Return To Couvrette Studio Web Site

 Publishers Message  |  Contributors  |  Subscribe  |  Contact us Todays Weather  9-30-2003 
$3.95 an issue
$18.00 a year + GST
Advertising INFO
Home Embassy News Lobbyists Hotels Restaurants Events Attractions Fashion Homes Section Hi-Tech/Business
  Search News
  Getting Around
  Where to get OLM
  History of OLM
  Past Editions
Latest edition out now
image 1
image 2
Paul Couvrette:Last Photographer Standing

Photographer Paul Couvrette is the closest thing to a Karsh that Ottawa now has, but he is different from those old masters in a number of ways.He has not specialized as much as the Karsh brothers — Yousuf (famous for his portraits) and Malak (known primarily for his landscapes). Couvrette does portraiture, industrial photography and landscapes. But no photographer (especially one from Ottawa) can escape the Karshes’ influence.

Couvrette explains: “Sometimes, I think I’m being creative with a local landmark or the tulip festival, only to discover that Malak got there first, and took basically the same shot decades ago. But I can always add my little touches to these shots. Because of the competition and the plethora of images out there, you have to be extremely creative nowadays if you want to stand out from the crowd of journeymen photographers.”

Couvrette pulled a “Churchill” when he took his shot of Deputy Prime Minister John Manley. “I rambled on about foreign policy until his look went from cheerful to perturbed and then I took the shot, which appeared in Time Canada. It became Manley’s official picture. (Yousuf Karsh pulled a cigar from Churchill’s mouth just before snapping the picture, capturing a look of defiance that “made” the shot.)

Couvrette is increasingly being recognized as one of Canada’s top photographers. When it comes to high-end portraits, Couvrette is the one they call. He has photographed every Prime Minister since Pierre Elliott Trudeau was in office. Couvrette shoots a half-dozen high-profile weddings per year for such clients as the Cowplands, Supreme Court Justice Beverly McLachlin and Ottawa entrepreneur Michael Potter.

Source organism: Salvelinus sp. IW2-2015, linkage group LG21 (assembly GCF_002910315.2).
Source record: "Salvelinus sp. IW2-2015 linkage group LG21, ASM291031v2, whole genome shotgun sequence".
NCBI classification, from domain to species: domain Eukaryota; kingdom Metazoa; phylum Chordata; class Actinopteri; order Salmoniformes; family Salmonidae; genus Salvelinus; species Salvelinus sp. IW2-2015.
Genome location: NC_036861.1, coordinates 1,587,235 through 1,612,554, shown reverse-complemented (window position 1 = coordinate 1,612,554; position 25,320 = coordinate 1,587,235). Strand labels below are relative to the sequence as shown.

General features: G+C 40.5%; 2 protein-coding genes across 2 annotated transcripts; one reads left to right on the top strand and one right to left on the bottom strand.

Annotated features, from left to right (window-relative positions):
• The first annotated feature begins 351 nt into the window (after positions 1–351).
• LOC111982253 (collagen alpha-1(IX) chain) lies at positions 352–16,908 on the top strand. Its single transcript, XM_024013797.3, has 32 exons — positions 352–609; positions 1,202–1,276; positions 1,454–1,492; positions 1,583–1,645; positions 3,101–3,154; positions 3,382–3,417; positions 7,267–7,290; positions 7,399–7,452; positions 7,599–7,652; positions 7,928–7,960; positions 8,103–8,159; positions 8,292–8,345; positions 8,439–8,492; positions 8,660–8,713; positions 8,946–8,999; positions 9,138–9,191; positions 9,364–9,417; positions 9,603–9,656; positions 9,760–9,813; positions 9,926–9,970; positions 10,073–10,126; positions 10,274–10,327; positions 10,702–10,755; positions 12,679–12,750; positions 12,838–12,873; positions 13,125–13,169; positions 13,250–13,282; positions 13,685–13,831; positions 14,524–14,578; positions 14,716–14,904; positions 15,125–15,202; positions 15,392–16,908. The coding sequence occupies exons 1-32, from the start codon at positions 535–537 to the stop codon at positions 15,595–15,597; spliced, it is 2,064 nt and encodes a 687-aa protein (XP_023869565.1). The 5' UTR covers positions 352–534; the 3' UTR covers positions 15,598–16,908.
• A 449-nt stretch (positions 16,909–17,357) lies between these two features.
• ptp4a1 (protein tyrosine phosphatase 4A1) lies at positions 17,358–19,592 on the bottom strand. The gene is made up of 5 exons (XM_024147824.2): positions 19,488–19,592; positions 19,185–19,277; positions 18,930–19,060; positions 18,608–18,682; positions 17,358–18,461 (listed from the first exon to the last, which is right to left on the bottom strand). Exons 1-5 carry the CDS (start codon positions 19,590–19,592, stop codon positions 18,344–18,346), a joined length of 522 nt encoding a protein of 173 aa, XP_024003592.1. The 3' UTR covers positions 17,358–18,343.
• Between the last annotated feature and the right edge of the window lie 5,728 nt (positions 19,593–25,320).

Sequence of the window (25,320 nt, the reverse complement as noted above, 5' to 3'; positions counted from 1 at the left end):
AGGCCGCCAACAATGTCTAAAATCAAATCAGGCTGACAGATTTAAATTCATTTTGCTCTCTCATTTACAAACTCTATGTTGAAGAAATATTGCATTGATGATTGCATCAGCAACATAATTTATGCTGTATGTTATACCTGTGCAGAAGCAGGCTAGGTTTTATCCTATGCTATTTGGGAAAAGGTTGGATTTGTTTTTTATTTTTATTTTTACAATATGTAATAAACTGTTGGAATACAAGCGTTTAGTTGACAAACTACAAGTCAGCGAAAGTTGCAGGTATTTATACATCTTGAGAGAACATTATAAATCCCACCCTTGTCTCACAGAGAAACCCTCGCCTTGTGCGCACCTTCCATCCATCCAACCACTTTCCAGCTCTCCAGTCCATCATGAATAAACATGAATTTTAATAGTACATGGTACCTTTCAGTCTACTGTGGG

In recent years, Time Canada has been sending Couvrette on assignment. Time flew him to Sudbury to shoot a scientist at the Sudbury Neutrino Observatory, located in a cavern 2 km underground. Couvrette recently shot very graphic black-and-white photographs for a Time Canada investigative report on the residential schools controversy (involving priests who abused several generations of native children).He photographed native leaders (some of whom were abused as children) and federal investigators.

Besides assignments for Time Canada, Couvrette is now also shooting for Business Week, Newsweek, Forbes and Reader’s Digest Canada. Conversely, feature stories about Couvrette have appeared in several American photography magazines.

Many of Couvrette’s former competitors have closed their doors and left the scene. Couvrette credits his success to a keen business sense (he bought his own studio, rather than pay rent) and an amiable manner that complement an artistic sensibility. Good customer service counts for a lot, too. Some of Couvrette’s clients go back more than 20 years.And Couvrette takes great pains to hire the right staff.He recently sifted through 200 applications and interviewed 10 people before hiring a new studio assistant. That’s a whole pile of work, but it’s absolutely necessary for the survival of a business, he explains.

Couvrette reflects on his good fortune: “It’s a tough business.When I started out in the downtown core, there were a dozen major photographers here. Today, I’m the only one left. Honest to God, it scares me sometimes.”